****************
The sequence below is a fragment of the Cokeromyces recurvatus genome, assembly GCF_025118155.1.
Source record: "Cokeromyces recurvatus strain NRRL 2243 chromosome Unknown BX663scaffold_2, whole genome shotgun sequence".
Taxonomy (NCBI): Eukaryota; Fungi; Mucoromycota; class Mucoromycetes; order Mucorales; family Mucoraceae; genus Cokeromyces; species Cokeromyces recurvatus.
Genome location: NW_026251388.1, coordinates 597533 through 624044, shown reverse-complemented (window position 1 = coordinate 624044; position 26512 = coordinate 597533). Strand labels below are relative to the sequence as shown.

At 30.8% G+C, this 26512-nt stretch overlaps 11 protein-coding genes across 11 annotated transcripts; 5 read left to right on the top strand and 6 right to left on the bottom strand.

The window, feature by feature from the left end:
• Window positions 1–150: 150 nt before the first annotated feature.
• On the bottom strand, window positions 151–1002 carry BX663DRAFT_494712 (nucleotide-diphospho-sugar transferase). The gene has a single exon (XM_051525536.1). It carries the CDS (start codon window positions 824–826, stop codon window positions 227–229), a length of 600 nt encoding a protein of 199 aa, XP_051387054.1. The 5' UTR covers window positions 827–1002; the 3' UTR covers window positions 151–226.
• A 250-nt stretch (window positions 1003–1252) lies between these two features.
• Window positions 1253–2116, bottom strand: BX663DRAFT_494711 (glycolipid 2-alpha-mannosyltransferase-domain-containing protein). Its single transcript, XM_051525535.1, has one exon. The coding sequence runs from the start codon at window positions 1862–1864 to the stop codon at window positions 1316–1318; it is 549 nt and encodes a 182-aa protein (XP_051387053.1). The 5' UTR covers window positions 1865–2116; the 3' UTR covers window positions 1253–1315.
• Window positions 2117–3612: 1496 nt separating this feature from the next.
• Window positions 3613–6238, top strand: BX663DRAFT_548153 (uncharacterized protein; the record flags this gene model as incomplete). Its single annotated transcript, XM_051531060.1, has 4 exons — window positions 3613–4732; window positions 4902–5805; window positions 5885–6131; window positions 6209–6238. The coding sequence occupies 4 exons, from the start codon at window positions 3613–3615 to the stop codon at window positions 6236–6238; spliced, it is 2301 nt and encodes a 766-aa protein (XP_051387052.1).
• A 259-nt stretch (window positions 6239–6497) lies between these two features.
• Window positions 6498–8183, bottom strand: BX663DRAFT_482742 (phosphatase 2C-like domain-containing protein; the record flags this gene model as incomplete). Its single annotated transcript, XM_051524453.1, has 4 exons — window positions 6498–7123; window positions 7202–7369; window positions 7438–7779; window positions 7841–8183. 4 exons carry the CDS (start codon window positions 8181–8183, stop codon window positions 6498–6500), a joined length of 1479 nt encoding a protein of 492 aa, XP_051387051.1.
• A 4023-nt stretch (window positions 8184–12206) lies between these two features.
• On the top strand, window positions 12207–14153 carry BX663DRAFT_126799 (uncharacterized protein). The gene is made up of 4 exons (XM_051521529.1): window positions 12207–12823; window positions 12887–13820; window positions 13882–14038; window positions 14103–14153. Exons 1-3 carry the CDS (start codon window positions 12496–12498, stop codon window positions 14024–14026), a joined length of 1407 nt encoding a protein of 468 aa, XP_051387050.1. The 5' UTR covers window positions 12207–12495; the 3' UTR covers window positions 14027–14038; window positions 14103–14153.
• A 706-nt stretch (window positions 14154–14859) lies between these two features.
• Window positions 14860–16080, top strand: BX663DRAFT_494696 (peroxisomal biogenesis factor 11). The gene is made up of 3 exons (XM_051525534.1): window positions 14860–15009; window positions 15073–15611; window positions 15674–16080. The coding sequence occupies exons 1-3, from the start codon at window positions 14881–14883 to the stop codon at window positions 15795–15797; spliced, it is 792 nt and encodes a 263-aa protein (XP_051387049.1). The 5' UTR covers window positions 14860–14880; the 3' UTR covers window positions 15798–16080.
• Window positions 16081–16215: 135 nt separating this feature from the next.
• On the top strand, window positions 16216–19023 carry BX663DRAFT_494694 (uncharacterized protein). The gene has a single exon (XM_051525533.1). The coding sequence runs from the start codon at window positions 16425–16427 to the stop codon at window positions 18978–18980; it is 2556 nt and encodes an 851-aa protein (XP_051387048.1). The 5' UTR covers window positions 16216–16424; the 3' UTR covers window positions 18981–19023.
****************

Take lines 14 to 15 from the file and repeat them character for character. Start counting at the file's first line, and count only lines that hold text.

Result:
• Window positions 6498–8183, bottom strand: BX663DRAFT_482742 (phosphatase 2C-like domain-containing protein; the record flags this gene model as incomplete). Its single annotated transcript, XM_051524453.1, has 4 exons — window positions 6498–7123; window positions 7202–7369; window positions 7438–7779; window positions 7841–8183. 4 exons carry the CDS (start codon window positions 8181–8183, stop codon window positions 6498–6500), a joined length of 1479 nt encoding a protein of 492 aa, XP_051387051.1.
• A 4023-nt stretch (window positions 8184–12206) lies between these two features.